All Native Americans should be deeply concerned about a recent federal court decision ordering the BIA to decide who can be a member of one California tribe and how the tribal government should be organized – all for the sake of protecting “potential” tribal members instead of the will of the tri
This column is about oral arguments at the U.S. Supreme Court that took place on December 2, 2013 in the case Michigan v. Bay Mills Indian Community, Et Al. By way of introduction, a description of what brought the parties to the U.S. Supreme Court.
Because traditional Cherokee people taught me a profound insight that I’ve claimed for my own, “the spirit world takes care of its own business,” I understand arguments about religion to be for amusement only.
In 1971, Alvin Josephy published his classic Red Power: The American Indians’ Fight for Freedom, which is a compilation of different articles and talks by various Indian and non-Indian personalities.
Moraviantown, Ontario. October 5, 2013 marked two centuries (twenty decades) since Tecumseh (my Shawnee Grandma Bessie’s pronunciation was Tecumthé) fell in battle near the Thames River, and passed to the spirit world.
As dawn broke over the Atlantic on October 12, 1492, a perilous ten-week journey across a timeless ocean gave way to encounters and events that would dramatically shape the course of history, and be forever regarded by Europeans as the “discovery” of America.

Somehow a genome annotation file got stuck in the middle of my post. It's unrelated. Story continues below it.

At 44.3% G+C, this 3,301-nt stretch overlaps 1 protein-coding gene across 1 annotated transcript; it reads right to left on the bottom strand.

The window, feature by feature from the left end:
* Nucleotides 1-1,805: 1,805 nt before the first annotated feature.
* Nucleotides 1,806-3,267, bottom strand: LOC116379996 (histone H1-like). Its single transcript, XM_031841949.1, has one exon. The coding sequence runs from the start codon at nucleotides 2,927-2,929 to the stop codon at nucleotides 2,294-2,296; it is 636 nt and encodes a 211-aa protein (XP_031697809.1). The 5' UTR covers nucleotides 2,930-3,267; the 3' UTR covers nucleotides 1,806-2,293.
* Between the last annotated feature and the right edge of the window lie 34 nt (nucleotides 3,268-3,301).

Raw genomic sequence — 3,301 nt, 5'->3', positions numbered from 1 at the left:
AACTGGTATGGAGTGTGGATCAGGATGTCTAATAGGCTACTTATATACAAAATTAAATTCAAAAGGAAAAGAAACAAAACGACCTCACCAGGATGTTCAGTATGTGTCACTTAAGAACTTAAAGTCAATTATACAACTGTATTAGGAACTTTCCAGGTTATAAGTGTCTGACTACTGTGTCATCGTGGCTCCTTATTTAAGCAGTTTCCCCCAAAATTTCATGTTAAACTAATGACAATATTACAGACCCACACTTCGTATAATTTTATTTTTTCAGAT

Dear President Stephen D. Nadauld, Dixie State University:
Beware of the federal task force. While a combined law enforcement entity might make sense in combatting crime in non-tribal communities, the federal task force is a Trojan Horse when it enters Indian country.
C. A. Bowers was one of my brilliant professors when I attended the University of Oregon. A prolific author, Bowers has made an excellent point.
In 2001, the U.S. Supreme Court dealt a severe below to Indian sovereignty when it decided Nevada v.
These past few weeks have created quite a stir within Indian country. The two most significant issues are the recent ruling of the U.S. Supreme Court remanding Baby v.
A number of fundamental assumptions inform my writing.
Late last year, the Department of the Interior was given the green light to work with Indian country to purchase fractionated trust lands or restricted interests from willing sellers at fair market value.
A month or so ago my inbox was flooded with emails letting me know that the federal recognition process was getting a giant overhaul. Accompanying the e-mails were attachments of letters, revised drafts, etc. Most seemed optimistic. My response was simple.